©2008 by Robert Rich, BMI
Special thanks to Dan Kletter and the KFJC staff.
Robert Rich played Korg M3 and Ableton Live with M-Audio Ozonic controller
My relationship with radio station KFJC goes back to the mid '70s, when as a teenager I began to hear crazy new music emanating from this local Bay Area college station. KFJC opened my ears to punk and industrial, outside jazz, progressive and space-rock. I performed my very first live concert on the air at KFJC in November of 1980, with my band Quote Unquote. I was 17 years old. Since then I have performed live on their airwaves several times: in 1984 with my group Urdu; a 1996 all night solo sleep concert; a 1999 "Humidity" style improvisation; and this 2008 contribution to the Day of Drone.
Dan Kletter was among the best of many KFJC staff that supported my music and championed my neighborhood status. I first met Dan at KFJC in 1995 when doing a duo interview with Brian Williams while we were working on Stalker. (Another KFJC ally, Russ Kent, scheduled that interview and also helped a great deal during those years.) Dan and I stayed in touch after that. Sometimes we saw each other at the post office downtown. He helped promote my local concerts on the air, and invited me several times to come to the station and perform.
Dan Kletter contacted me in late 2007 to ask if I would be interested in contributing to a "Day of Drone" on the air in the Spring of 2008. Of course I said yes, as long as I could perform at an easy hour. He scheduled me for late Saturday afternoon on May 31, guessing this could be a good time for listeners. I was happy that I wouldn't have to stay up all night. I prepared a very minimal rig, with a new sampler-workstation that I had just started programming with cloudy loops and modular synth abstractions, and a laptop running Ableton Live to play environments and extended soundscapes. I decided to remain in an improvised mindset, shaping textures as needed. Careful listeners might notice some layered elements that recur in various other concerts or albums, repurposed here in a unique context. Thus is the nature of loops and samples. For improvisations like this, I tend to sample my own sound-design and play elements back in new juxtapositions, holding sampler keys down to play loops at new pitches and varying density.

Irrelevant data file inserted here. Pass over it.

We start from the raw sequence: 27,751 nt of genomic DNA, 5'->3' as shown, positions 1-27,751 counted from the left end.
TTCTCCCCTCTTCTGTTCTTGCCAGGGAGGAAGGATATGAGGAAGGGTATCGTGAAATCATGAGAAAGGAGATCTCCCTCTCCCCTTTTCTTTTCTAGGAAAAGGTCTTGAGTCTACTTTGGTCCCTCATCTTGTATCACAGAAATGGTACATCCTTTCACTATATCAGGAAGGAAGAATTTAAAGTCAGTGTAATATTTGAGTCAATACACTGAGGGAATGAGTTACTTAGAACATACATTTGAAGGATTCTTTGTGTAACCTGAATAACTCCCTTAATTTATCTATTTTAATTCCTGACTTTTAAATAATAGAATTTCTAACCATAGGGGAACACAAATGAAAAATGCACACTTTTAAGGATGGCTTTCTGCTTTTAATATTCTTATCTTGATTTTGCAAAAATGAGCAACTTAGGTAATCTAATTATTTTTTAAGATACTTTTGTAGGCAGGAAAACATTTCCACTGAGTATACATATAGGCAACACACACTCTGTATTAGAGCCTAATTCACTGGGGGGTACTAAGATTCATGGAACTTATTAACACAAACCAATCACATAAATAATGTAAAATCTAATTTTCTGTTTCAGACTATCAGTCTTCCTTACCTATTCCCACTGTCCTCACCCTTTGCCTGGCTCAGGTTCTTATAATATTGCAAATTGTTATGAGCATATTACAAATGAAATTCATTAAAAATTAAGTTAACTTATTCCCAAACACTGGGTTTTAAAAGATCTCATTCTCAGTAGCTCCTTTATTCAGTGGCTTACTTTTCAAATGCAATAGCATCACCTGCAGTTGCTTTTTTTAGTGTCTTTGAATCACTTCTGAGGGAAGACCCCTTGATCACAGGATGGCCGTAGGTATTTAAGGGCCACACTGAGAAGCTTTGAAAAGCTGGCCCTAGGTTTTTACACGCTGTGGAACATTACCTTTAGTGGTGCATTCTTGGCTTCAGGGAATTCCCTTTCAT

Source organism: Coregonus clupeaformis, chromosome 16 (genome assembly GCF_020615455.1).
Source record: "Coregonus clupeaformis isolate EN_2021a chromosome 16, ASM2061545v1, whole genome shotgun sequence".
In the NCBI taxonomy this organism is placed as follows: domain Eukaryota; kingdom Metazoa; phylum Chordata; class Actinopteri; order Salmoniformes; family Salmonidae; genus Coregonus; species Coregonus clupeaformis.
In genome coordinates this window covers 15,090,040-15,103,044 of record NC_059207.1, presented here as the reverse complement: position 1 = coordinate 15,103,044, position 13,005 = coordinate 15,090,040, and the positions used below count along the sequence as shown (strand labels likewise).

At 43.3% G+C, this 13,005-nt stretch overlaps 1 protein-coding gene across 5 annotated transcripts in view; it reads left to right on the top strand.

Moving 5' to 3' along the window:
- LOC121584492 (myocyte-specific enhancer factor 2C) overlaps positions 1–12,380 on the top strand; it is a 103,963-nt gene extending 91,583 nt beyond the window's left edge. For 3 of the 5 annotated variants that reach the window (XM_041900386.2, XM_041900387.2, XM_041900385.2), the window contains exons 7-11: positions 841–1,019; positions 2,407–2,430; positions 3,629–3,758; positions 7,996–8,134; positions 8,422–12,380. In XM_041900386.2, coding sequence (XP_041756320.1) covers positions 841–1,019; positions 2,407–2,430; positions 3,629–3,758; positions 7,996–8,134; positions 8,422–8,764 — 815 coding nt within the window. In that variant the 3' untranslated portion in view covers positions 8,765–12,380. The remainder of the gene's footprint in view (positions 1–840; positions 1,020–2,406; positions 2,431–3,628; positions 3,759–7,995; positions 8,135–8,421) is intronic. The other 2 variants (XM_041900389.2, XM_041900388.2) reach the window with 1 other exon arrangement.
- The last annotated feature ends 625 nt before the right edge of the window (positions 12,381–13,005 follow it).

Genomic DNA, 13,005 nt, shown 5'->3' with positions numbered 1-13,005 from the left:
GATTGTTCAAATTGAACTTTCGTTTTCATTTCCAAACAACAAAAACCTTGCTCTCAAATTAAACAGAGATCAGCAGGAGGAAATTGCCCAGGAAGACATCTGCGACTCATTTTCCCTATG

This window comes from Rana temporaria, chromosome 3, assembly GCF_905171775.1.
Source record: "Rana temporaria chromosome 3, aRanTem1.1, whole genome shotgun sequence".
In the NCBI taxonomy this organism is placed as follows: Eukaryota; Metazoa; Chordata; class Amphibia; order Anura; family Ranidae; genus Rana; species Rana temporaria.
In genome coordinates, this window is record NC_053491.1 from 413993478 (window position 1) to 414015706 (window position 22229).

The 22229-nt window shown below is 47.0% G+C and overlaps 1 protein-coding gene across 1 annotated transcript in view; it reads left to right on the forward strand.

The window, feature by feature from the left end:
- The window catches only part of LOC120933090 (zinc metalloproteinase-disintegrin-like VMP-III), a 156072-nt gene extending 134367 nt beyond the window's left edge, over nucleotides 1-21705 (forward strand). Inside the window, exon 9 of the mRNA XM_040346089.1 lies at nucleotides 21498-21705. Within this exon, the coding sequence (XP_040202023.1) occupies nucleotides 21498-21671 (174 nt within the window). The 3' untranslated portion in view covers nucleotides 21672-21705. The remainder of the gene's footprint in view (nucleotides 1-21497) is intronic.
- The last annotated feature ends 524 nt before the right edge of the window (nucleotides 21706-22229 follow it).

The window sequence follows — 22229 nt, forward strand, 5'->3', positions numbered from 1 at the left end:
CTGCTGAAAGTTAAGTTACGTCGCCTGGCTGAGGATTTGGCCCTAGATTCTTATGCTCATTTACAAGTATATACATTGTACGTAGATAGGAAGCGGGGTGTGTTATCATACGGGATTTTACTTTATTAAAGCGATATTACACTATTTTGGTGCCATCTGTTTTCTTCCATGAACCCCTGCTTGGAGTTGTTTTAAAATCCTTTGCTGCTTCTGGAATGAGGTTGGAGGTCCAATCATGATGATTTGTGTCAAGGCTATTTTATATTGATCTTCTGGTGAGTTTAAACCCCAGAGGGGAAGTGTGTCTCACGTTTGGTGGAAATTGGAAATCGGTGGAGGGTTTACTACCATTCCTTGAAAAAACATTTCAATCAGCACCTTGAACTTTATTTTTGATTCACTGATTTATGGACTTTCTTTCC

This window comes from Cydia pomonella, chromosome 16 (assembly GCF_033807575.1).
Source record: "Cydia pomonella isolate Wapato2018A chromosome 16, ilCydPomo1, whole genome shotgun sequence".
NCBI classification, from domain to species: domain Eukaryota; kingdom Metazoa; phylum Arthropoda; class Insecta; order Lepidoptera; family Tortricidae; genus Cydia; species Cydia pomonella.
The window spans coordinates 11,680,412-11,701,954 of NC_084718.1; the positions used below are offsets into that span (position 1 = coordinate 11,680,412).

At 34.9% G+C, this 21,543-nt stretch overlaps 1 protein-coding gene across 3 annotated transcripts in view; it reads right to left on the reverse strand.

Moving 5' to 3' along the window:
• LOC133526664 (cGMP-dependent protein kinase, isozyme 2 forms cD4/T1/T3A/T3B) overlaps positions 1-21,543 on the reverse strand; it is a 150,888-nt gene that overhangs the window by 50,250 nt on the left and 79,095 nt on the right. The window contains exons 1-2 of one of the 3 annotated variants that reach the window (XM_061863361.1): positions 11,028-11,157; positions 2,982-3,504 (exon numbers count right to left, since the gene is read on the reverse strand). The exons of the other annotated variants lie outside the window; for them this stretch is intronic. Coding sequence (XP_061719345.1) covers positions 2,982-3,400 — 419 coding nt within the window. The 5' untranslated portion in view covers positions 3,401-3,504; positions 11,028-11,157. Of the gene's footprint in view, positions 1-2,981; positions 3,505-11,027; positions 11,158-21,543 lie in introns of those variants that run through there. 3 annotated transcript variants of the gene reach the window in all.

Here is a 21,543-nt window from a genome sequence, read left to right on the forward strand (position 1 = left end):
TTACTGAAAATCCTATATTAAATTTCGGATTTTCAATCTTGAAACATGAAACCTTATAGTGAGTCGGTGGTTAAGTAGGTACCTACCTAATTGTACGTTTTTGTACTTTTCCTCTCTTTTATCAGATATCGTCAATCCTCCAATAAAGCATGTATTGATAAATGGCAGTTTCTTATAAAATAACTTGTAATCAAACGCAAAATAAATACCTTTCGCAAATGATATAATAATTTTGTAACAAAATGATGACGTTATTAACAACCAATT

I felt especially good about this improvisation, and decided to name it Mycosphere because it reminded me of the slow inexorable growth of mycelia, the web-like carpet of fungus that pervades the forest floor, feeding the forest by breaking down dead organic material into simpler nutrients that plants can use. That fungal metaphor didn't specifically inspire this music; but rather, the music reminded me of those images while listening back later. The feedback loop is now complete.